Iowa vs. Wisconsin: Battle of the Collective Bargaining Reforms!
By Olivia Grady
On February 17, 2017 Iowa's collective-bargaining reform bill House File 291 was signed by Governor Terry Branstad (R). The law has been compared to Wisconsin's infamous Act 10 by proponents and opponents alike.
But how similar are they really?
On June 29, 2011, Governor Scott Walker’s (R) signature proposal, Act 10, or the Wisconsin Budget Repair Bill became law of the land in the Badger State. The bill limited collective bargaining for most public sector employees to base wages. As a result, union membership dropped almost 40 percent from 14.2 percent in 2010 to 8.1 percent in 2016. Within 5 years, Wisconsin taxpayers also saved $5.24 billion.
Act 10 dramatically changed state labor law and other Wisconsin law. For example, the law limited collective bargaining to total base wages for most state employees. Contracts would be limited to one year, and collective bargaining units had to recertify every year. If the union was decertified, it had to wait a year before trying to recertify. In addition, employees were no longer required to pay union dues, and employers weren’t allowed to automatically deduct the dues from paychecks. Unions also have to let employers know of an intention to strike. Law enforcement, firefighters and others, however, were exempt.
Like Act 10, Iowa’s House File 291 limits collective bargaining in the public sector to wages. The state government also can’t deduct union dues from employee paychecks.
Iowa’s law, however, requires that unions wait two years to recertify or try to certify again after a decertification or the loss of an election, not just one year like Act 10. In addition, Iowa unions have to win an election every time their contract with the state is set to expire, which is typically two years after the contract was agreed to by the union and the state. Also, decertification elections can’t happen within a year of certification.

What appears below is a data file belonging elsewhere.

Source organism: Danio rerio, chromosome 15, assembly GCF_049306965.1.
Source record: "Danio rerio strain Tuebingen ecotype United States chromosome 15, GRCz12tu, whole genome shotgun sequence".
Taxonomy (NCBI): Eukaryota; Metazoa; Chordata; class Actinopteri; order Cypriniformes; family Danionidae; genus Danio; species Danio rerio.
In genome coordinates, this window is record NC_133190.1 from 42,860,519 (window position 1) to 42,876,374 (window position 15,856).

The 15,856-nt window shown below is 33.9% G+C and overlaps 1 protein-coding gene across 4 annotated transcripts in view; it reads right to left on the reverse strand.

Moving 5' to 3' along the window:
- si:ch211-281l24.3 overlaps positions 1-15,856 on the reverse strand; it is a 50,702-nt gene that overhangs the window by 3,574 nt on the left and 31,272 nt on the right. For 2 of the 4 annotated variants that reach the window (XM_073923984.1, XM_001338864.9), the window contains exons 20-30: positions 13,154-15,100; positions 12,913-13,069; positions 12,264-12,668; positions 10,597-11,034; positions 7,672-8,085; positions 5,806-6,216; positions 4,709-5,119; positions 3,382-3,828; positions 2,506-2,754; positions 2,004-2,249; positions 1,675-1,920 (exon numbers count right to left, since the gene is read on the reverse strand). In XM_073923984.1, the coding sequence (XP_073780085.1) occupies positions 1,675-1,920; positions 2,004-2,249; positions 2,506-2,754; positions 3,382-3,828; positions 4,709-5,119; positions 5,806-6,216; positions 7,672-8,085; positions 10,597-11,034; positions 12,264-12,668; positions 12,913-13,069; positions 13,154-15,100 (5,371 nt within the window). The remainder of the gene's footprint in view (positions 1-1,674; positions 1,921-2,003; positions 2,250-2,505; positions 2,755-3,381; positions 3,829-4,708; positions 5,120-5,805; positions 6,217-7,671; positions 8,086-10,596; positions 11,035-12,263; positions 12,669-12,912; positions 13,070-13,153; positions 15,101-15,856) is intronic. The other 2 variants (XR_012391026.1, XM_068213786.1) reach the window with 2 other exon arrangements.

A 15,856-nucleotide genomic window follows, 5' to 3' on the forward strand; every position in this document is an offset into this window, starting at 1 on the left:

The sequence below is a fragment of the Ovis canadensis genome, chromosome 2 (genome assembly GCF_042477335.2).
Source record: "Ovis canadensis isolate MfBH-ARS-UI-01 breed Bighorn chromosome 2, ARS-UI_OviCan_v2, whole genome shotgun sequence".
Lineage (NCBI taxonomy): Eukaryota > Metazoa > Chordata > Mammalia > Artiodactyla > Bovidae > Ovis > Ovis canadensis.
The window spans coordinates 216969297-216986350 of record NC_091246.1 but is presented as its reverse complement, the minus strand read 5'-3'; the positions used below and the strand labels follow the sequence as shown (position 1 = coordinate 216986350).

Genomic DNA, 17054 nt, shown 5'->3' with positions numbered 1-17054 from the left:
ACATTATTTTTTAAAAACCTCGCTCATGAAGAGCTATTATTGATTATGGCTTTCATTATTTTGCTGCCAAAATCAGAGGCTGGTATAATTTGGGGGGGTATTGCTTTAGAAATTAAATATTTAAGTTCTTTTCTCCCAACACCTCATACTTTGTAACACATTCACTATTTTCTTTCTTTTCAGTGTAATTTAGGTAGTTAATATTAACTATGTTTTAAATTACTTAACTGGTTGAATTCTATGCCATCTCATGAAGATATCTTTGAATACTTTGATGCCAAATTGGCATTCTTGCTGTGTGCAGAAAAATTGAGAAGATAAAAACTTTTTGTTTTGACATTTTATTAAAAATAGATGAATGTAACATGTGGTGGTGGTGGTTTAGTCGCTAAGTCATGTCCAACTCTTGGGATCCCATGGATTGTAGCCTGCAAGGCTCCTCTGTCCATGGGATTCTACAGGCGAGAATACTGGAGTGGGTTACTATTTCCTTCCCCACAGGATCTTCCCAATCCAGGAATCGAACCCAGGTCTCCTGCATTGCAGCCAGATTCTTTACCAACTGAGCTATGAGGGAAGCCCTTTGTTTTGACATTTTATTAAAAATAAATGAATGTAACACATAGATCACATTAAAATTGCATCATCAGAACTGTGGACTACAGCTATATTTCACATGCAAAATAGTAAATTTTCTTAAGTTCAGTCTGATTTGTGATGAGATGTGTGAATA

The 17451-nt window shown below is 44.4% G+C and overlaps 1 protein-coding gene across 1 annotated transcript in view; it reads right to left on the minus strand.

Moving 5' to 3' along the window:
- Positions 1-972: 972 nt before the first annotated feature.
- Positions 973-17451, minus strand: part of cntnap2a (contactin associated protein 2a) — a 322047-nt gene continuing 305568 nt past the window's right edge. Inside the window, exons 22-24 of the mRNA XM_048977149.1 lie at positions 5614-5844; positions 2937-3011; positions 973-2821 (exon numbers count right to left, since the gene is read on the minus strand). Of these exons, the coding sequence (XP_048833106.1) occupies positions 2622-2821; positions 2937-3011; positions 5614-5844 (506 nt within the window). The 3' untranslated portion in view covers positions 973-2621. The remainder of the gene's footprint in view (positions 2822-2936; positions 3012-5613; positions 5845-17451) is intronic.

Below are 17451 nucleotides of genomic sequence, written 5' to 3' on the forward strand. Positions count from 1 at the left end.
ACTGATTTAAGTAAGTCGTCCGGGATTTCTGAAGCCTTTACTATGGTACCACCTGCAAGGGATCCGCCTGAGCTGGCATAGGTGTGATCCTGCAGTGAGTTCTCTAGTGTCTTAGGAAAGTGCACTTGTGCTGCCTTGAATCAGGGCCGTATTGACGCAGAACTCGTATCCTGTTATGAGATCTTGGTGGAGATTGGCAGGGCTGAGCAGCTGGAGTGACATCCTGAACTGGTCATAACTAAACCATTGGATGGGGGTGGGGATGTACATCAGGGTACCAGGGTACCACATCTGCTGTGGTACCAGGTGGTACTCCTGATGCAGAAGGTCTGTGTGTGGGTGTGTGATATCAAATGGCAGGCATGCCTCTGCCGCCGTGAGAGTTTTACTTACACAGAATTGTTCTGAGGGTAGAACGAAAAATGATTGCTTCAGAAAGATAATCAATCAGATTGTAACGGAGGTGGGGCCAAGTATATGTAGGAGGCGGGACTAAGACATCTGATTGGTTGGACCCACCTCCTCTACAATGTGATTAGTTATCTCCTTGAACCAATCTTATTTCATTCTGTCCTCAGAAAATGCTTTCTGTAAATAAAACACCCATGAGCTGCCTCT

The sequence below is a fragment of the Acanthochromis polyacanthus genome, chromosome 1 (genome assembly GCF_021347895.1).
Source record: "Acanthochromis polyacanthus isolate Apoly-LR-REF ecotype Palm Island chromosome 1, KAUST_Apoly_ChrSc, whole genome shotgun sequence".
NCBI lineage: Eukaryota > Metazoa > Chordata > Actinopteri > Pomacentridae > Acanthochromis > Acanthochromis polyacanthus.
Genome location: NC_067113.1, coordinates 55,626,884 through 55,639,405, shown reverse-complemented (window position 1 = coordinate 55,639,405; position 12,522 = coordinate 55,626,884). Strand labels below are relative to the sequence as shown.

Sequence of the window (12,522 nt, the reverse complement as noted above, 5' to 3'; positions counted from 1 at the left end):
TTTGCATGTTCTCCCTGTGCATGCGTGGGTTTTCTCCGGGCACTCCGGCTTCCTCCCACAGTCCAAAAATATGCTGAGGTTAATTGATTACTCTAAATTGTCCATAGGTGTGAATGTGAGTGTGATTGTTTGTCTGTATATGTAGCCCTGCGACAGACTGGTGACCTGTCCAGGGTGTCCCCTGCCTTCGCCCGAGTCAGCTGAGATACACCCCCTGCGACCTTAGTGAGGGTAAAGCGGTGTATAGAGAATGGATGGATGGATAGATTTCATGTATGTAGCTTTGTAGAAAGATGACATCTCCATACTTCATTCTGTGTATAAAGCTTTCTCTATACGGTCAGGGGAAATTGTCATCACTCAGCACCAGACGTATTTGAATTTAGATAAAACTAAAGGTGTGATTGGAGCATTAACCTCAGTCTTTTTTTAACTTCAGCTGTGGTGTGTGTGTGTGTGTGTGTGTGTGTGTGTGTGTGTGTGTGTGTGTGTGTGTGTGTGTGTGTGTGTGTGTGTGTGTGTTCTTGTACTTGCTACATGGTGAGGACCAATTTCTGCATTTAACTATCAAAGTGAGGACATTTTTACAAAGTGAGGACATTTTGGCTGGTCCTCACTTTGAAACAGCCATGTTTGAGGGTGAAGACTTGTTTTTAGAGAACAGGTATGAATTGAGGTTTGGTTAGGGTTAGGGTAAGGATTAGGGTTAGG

Also unlike Act 10, public safety officers aren’t entirely exempt from the bill; they just have fewer restrictions on collective bargaining. For example, excluded from negotiations for public safety workers are retirement systems, dues checkoffs and payroll deductions for politics. Public unions are prohibited from bargaining on insurance, leaves of absence of political activities, supplemental pay, transfer procedures, evaluation procedures, procedures for staff reduction and subcontracting public services. Everything but base wages was excluded from the Wisconsin law, which is similar but stricter than Iowa.
Interestingly, Iowa starts out with a much lower union membership rate than Wisconsin had in 2010. In Iowa, union membership today is only 9.6 percent. The membership percentage will likely drop though once this bill takes effect. The bill will likely also save the state money as it did in Wisconsin. Ms. Gretchen Tegeler, President of the Taxpayers Association of Central Iowa, believes the bill won’t have an immediate effect on taxes, but will constrain government.
Iowa currently is having a budget shortfall of almost $118 million, which the Senate and House agreed to fix on January 30, 2017 with budget cuts to state universities, the Department of Corrections, the Department of Education and others.
For fear of losing its dues, the American Federation of State, County and Municipal Employees Iowa Council 61 sued the state on February 20, 2017 in Polk County District Court arguing the law violated Article 1, Section 6 of the Iowa Constitution, the equal protection clause:
“We are basically suing over the unconstitutionality of the law,” AFSCME President Danny Homan said at a news conference. “We believe the law treats public employees differently.”
The union represents 40,000 Iowa government workers, including law enforcement and correctional officers, firefighters, mental health workers, professional school staff, emergency responders and others.
Iowa House File 291 and Wisconsin Act 10 are very similar in that they basically limit collective bargaining by government unions to base wages. However, there are some differences, like the timing of a decertification election, that make Wisconsin’s law more favorable to workers.
To read the bill, please click here.